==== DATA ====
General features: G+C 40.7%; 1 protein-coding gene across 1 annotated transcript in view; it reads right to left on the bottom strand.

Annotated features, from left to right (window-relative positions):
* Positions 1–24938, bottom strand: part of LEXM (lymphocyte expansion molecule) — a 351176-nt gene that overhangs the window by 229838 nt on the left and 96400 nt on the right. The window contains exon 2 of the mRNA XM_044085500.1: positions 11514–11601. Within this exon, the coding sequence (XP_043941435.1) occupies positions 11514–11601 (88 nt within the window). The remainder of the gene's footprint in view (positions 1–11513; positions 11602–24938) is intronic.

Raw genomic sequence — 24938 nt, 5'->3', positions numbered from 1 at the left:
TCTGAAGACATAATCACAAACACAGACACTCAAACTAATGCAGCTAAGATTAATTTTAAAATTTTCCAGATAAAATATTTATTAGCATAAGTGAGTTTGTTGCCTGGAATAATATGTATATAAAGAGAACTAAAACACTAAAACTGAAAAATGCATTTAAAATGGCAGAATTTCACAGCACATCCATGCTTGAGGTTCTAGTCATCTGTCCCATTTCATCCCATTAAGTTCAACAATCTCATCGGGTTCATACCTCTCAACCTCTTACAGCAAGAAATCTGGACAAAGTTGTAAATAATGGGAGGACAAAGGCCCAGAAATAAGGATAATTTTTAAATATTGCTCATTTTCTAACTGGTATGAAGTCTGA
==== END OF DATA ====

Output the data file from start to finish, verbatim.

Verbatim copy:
General features: G+C 40.7%; 1 protein-coding gene across 1 annotated transcript in view; it reads right to left on the bottom strand.

Annotated features, from left to right (window-relative positions):
* Positions 1–24938, bottom strand: part of LEXM (lymphocyte expansion molecule) — a 351176-nt gene that overhangs the window by 229838 nt on the left and 96400 nt on the right. The window contains exon 2 of the mRNA XM_044085500.1: positions 11514–11601. Within this exon, the coding sequence (XP_043941435.1) occupies positions 11514–11601 (88 nt within the window). The remainder of the gene's footprint in view (positions 1–11513; positions 11602–24938) is intronic.

Raw genomic sequence — 24938 nt, 5'->3', positions numbered from 1 at the left:
TCTGAAGACATAATCACAAACACAGACACTCAAACTAATGCAGCTAAGATTAATTTTAAAATTTTCCAGATAAAATATTTATTAGCATAAGTGAGTTTGTTGCCTGGAATAATATGTATATAAAGAGAACTAAAACACTAAAACTGAAAAATGCATTTAAAATGGCAGAATTTCACAGCACATCCATGCTTGAGGTTCTAGTCATCTGTCCCATTTCATCCCATTAAGTTCAACAATCTCATCGGGTTCATACCTCTCAACCTCTTACAGCAAGAAATCTGGACAAAGTTGTAAATAATGGGAGGACAAAGGCCCAGAAATAAGGATAATTTTTAAATATTGCTCATTTTCTAACTGGTATGAAGTCTGA